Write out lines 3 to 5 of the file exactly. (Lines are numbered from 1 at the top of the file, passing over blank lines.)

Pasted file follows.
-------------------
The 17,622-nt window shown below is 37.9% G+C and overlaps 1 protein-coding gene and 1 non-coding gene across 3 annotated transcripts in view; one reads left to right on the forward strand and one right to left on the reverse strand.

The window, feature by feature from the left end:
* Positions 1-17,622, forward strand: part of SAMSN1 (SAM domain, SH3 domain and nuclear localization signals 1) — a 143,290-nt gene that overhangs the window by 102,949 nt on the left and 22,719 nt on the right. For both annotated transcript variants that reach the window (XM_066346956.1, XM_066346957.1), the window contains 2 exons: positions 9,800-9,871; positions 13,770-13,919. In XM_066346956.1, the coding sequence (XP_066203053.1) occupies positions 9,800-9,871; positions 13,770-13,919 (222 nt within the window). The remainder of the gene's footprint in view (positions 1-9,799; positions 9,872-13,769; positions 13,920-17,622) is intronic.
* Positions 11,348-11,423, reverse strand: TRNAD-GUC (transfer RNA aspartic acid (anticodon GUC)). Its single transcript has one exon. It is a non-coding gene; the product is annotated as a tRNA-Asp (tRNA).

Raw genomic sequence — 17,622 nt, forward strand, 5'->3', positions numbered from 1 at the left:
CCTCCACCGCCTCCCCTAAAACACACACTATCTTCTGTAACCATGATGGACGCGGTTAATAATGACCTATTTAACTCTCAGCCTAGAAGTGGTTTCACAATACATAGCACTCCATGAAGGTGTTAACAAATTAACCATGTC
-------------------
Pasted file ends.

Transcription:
* Positions 1-17,622, forward strand: part of SAMSN1 (SAM domain, SH3 domain and nuclear localization signals 1) — a 143,290-nt gene that overhangs the window by 102,949 nt on the left and 22,719 nt on the right. For both annotated transcript variants that reach the window (XM_066346956.1, XM_066346957.1), the window contains 2 exons: positions 9,800-9,871; positions 13,770-13,919. In XM_066346956.1, the coding sequence (XP_066203053.1) occupies positions 9,800-9,871; positions 13,770-13,919 (222 nt within the window). The remainder of the gene's footprint in view (positions 1-9,799; positions 9,872-13,769; positions 13,920-17,622) is intronic.
* Positions 11,348-11,423, reverse strand: TRNAD-GUC (transfer RNA aspartic acid (anticodon GUC)). Its single transcript has one exon. It is a non-coding gene; the product is annotated as a tRNA-Asp (tRNA).

Raw genomic sequence — 17,622 nt, forward strand, 5'->3', positions numbered from 1 at the left: